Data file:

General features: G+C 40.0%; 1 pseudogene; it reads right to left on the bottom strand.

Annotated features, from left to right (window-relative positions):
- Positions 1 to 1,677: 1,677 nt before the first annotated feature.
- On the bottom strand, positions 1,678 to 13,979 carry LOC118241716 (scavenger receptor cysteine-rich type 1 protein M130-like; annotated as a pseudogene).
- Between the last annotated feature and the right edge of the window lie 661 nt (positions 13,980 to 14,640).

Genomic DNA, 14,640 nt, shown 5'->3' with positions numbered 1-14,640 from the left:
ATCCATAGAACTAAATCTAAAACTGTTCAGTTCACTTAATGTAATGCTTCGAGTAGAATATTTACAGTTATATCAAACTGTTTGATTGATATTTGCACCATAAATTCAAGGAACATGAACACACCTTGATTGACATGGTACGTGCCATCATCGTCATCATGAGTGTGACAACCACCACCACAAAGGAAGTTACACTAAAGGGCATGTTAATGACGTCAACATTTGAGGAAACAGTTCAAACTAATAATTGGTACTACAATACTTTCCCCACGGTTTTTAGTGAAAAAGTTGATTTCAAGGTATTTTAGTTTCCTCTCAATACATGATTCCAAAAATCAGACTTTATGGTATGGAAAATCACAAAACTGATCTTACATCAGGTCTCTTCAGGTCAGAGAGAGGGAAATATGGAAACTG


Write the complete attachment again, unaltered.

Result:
General features: G+C 40.0%; 1 pseudogene; it reads right to left on the bottom strand.

Annotated features, from left to right (window-relative positions):
- Positions 1 to 1,677: 1,677 nt before the first annotated feature.
- On the bottom strand, positions 1,678 to 13,979 carry LOC118241716 (scavenger receptor cysteine-rich type 1 protein M130-like; annotated as a pseudogene).
- Between the last annotated feature and the right edge of the window lie 661 nt (positions 13,980 to 14,640).

Genomic DNA, 14,640 nt, shown 5'->3' with positions numbered 1-14,640 from the left:
ATCCATAGAACTAAATCTAAAACTGTTCAGTTCACTTAATGTAATGCTTCGAGTAGAATATTTACAGTTATATCAAACTGTTTGATTGATATTTGCACCATAAATTCAAGGAACATGAACACACCTTGATTGACATGGTACGTGCCATCATCGTCATCATGAGTGTGACAACCACCACCACAAAGGAAGTTACACTAAAGGGCATGTTAATGACGTCAACATTTGAGGAAACAGTTCAAACTAATAATTGGTACTACAATACTTTCCCCACGGTTTTTAGTGAAAAAGTTGATTTCAAGGTATTTTAGTTTCCTCTCAATACATGATTCCAAAAATCAGACTTTATGGTATGGAAAATCACAAAACTGATCTTACATCAGGTCTCTTCAGGTCAGAGAGAGGGAAATATGGAAACTG